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Joanne Freeman on
the ritual of the duel

Joanne Freeman Q: Describe how the ritual works.

A: A duel is really a sort of game of dare and counter dare. It really was a case in which one man would step forward and say I'm willing to die to defend my name, and the other man would have to step forward and say, I will meet you. And that, as a matter of fact, that was a phrase that they would use. Ritualistic phrase. I will meet you as a gentleman. And you were thus on a par. You were saying you were both willing to die. We are thus both equals. And that's how duels become used politically.

Q: Describe how a political loser might use this.

A: The really striking thing about duels in this period is that they don't happen for the reasons that we might expect them to happen. Our image of the duel is that someone says a hasty word, and someone slaps someone else, and instantly they run off to the field of honor. But the fact of the matter is that they were very deliberately provoked, and very often in this period, they were provoked after elections by either the person who lost the election or one of his friends as a way of making up for the damage to their reputation is having lost. So the loser would provoke a duel somehow with someone on the winning team. And in that way would be sort of counteracting democratic politics by using honor and saying, well see, I can use the honor code to say that even though democratically I'm defeated, I'm equal to you. My reputation is equal to yours.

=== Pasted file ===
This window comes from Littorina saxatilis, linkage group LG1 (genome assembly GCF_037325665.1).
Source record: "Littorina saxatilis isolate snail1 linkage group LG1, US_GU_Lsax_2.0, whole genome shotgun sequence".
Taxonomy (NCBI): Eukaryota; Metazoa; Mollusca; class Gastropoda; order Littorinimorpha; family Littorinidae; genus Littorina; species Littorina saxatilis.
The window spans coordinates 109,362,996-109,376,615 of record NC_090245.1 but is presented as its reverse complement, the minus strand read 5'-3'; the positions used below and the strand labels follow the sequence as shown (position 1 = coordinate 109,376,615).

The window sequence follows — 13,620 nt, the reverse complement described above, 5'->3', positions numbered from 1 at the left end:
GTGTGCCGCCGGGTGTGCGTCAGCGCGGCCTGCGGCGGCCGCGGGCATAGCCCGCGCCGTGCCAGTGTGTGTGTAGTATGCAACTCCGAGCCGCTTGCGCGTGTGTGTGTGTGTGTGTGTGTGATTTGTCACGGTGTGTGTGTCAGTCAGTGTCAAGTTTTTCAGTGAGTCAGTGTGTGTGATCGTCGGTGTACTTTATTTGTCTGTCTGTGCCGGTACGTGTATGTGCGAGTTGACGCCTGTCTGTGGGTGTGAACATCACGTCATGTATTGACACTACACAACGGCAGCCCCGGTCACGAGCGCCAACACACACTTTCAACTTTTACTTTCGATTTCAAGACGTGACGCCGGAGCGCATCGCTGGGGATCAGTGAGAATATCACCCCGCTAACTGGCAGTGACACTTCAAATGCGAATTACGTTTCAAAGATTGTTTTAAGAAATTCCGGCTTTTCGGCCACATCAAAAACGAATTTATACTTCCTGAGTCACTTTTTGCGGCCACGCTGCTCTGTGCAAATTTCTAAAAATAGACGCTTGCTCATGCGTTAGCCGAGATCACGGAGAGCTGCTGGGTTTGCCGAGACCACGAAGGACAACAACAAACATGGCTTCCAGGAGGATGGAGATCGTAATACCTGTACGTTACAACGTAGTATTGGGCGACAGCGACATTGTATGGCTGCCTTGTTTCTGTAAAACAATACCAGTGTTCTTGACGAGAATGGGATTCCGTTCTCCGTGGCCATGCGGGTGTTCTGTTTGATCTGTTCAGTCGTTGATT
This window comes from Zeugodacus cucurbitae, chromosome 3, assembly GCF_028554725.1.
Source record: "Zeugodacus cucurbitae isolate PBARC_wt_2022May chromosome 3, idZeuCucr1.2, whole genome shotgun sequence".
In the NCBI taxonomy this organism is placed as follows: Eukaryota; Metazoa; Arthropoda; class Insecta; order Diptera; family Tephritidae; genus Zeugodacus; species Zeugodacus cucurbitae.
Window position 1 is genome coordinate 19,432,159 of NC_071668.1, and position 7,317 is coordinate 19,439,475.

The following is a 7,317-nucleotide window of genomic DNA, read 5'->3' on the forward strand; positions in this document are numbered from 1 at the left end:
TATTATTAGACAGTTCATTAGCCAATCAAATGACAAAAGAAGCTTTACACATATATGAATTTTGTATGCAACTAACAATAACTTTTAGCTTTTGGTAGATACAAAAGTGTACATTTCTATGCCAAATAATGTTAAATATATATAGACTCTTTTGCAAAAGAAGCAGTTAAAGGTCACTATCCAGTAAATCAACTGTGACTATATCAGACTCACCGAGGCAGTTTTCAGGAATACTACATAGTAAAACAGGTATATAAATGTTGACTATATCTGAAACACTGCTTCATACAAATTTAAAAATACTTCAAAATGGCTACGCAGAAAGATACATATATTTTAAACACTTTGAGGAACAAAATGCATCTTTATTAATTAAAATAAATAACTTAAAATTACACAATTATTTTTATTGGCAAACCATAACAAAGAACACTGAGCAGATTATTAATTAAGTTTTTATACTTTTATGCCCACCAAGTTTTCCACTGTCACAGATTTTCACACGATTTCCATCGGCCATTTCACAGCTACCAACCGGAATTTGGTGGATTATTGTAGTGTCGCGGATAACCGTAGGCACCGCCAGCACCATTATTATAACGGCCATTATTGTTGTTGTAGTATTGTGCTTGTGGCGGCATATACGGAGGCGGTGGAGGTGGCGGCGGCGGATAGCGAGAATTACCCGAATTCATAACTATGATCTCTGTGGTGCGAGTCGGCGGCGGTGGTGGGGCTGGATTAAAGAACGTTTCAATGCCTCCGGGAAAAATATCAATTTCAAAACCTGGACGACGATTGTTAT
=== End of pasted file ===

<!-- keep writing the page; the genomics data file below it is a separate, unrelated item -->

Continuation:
The really important part of any affair of honor was proving that you were in control throughout. That you could remain detached and cold literally in the face of death. For this reason the rules were very important. Because the rules, to a large extent, allowed duelists to stand back. And their seconds were the ones negotiating and conducting details. They were so conscious of the rules as they were conducting these affairs of honor.

Q: Describe how often people died in duels.

A:Because people so often assume that duels are about killing, the assumption is that a duel is fought and someone dies. The fact of the matter is, in most duels, nobody is shot. In cases where people are shot, the leg wound is a really popular place to be wounded. And, and there's a newspaper of the time that actually makes fun of that, and talks about that fashionable place, the shin. ... Very few people are killed. And if you are unfortunate enough to kill your opponent, very often that means you're a failed duelist. You're no longer just a man defending his honor. You're potentially going to be depicted as someone who's blood thirsty, and who has just killed a man in very immoral unchristianlike behavior.

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